Kelly O’Shea developed a lesson that we use 2–3 months into the school year.13 This gives us some time to start to establish a class culture, let students experience physics learning, and indirectly communicate our own beliefs and values about learning—all of which gives students important context for the lesson. Students first read and discuss a brief article on how many groups of people have been excluded from what we think of as science, then students reflect on the conceptions of physics they have learned through pop culture. Students next do a card sort where they identify whether particular beliefs and values align with a traditional view of science or a view of science that is built by everyone. Students finally identify several beliefs or values they aspire to that we combine into a class set of values and beliefs that we post in our classroom, such as the poster in Fig. 1.

To help students translate their aspirations into action, the day after the activity we share some of the class values and beliefs that resonate with us as teachers and discuss how we enact those values and beliefs. For example, our students often select “learning happens through making and fixing mistakes” as a belief, and one way we enact this belief is by incorporating retakes into our assessment practices. We then regularly ask students to reflect on the actions they are taking to live up to their aspirations and how they can better strive for their ideals.

Group roles provide a valuable way to communicate what effective collaboration looks like. We primarily use group roles at the start of the school year when students are first building relationships with each other and learning how to collaborate effectively in physics. While some students are able to figure out the effective ways of collaborating represented by the group roles, making these ways of interacting explicit gives every student the opportunity to develop these skills. We use group roles adapted from Heller and Hollabaugh8 that we print onto cards students can have in front of them during collaborative activities, shown in Fig. 2.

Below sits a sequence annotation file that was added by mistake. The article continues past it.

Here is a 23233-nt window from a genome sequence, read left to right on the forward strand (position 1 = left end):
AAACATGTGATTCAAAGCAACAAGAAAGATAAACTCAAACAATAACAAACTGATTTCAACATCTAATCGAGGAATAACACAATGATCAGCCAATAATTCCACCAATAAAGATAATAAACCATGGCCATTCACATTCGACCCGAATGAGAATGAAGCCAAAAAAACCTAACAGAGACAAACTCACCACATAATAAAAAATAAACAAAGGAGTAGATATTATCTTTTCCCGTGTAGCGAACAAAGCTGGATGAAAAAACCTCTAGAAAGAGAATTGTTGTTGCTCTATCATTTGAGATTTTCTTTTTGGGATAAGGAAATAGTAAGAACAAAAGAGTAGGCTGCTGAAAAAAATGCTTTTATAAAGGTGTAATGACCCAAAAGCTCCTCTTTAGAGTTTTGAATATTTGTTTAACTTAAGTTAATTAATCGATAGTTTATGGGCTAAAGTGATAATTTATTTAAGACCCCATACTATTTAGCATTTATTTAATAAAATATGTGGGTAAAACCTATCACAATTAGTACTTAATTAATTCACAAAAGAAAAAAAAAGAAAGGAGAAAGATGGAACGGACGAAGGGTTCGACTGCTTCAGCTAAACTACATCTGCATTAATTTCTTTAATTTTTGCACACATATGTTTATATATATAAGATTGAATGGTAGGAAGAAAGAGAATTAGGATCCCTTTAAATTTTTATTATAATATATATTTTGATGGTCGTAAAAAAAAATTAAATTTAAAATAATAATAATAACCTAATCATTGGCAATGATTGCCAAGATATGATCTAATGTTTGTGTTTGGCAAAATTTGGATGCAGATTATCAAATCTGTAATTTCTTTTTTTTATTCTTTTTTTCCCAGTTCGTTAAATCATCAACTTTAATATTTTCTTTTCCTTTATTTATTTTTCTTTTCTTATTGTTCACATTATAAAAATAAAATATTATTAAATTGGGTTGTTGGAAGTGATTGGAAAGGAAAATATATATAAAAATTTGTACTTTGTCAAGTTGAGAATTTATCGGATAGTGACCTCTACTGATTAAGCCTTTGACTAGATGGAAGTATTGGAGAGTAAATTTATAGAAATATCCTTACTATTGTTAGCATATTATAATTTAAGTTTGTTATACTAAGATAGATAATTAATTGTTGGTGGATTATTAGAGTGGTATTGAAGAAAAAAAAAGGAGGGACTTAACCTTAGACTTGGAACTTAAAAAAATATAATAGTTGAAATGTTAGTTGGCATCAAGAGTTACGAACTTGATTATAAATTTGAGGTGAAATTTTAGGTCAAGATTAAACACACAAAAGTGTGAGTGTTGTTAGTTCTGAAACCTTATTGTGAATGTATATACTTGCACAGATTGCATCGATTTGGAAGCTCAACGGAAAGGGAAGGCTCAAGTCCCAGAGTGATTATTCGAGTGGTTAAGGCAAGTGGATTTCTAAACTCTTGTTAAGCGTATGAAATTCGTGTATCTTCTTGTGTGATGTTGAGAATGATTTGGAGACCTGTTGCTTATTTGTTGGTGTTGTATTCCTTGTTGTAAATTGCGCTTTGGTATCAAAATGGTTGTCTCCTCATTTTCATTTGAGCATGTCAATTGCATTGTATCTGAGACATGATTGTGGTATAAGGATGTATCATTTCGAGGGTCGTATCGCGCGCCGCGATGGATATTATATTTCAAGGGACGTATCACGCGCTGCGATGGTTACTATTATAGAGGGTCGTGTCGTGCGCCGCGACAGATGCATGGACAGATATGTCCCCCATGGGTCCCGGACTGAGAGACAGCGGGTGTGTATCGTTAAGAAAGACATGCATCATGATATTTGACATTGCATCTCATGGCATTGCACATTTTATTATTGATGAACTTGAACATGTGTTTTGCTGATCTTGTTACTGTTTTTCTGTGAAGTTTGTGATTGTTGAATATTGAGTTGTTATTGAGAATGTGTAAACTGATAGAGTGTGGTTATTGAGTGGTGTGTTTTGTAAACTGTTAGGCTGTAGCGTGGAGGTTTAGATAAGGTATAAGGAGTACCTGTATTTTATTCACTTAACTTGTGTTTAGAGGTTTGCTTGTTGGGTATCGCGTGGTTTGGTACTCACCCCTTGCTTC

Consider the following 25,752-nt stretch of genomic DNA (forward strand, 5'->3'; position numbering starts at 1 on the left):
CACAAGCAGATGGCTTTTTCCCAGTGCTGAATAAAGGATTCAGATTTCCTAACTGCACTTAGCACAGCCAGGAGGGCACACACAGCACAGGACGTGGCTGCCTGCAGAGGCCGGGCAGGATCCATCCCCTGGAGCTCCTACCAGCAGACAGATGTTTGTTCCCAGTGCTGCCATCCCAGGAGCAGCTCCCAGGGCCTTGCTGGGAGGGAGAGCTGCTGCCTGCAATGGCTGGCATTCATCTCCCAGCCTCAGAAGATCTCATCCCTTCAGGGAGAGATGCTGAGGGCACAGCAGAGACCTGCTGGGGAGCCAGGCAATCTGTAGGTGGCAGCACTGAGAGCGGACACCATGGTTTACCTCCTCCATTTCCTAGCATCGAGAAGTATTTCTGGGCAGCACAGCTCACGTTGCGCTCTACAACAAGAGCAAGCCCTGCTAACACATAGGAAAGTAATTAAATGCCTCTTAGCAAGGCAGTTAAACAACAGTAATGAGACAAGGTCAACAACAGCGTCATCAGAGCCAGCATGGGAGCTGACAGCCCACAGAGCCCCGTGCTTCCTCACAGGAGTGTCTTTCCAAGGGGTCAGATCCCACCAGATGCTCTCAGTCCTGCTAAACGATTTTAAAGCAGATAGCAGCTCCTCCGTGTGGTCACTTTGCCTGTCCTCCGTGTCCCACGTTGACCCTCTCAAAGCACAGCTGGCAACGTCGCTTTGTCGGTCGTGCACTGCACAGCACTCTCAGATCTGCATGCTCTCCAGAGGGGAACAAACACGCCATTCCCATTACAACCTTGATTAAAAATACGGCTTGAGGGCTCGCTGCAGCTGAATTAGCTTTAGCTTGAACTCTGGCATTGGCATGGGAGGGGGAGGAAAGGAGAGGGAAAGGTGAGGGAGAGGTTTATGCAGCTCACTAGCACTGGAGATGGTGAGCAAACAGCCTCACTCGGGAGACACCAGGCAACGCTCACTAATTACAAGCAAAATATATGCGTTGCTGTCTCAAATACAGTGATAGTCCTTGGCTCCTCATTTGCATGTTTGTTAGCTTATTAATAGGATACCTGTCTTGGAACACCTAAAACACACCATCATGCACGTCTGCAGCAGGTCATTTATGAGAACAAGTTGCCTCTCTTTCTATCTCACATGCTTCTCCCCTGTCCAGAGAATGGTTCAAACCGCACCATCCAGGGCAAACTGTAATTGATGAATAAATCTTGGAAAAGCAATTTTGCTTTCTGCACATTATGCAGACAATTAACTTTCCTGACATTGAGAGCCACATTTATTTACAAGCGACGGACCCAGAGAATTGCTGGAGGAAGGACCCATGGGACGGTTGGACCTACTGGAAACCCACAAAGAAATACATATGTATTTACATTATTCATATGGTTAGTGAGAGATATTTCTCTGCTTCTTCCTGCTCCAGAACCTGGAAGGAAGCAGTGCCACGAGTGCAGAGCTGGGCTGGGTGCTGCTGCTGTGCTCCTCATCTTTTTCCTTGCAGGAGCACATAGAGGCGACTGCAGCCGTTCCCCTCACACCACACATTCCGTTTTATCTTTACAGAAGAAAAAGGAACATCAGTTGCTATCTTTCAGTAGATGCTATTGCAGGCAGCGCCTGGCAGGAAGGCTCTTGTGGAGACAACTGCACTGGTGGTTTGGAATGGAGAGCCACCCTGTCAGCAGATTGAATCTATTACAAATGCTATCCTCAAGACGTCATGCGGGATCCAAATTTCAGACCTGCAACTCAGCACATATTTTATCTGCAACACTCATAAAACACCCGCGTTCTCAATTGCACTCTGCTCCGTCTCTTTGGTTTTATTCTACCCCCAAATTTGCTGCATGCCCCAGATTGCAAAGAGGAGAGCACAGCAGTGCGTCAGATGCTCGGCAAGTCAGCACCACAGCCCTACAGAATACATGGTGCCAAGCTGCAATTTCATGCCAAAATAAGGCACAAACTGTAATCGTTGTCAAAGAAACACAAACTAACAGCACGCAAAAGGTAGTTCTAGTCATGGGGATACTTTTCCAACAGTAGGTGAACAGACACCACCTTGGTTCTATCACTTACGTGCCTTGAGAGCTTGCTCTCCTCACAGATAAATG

There are several features of these roles that we find appealing. First, no role has explicit status since none of the roles are “in charge” of the group. Second, these roles focus on how students are engaging with each other’s ideas, rather than how the group splits tasks. Students tend to be more comfortable and familiar with splitting tasks, but typically learn more and have more equitable participation when they are pushed to share tasks and engage with their peers.14 Third, we intentionally used questions for most of the sentence starters for these roles. This is a way of emphasizing that students do not need to have an answer to make a useful contribution to their group.

Students do not need to take the roles seriously or to carefully abide by them for the roles to have a positive effect. When a group is struggling, we find that students who have not been previously using the roles will turn to the cards to find useful questions to ask. Occasionally, when we have stopped handing out the role cards, a group will ask for a set of cards when they are struggling to collaborate effectively. Even if students never reference the cards, simply having the clear message that every student can and every student should contribute to their group has a positive impact on the way students interact.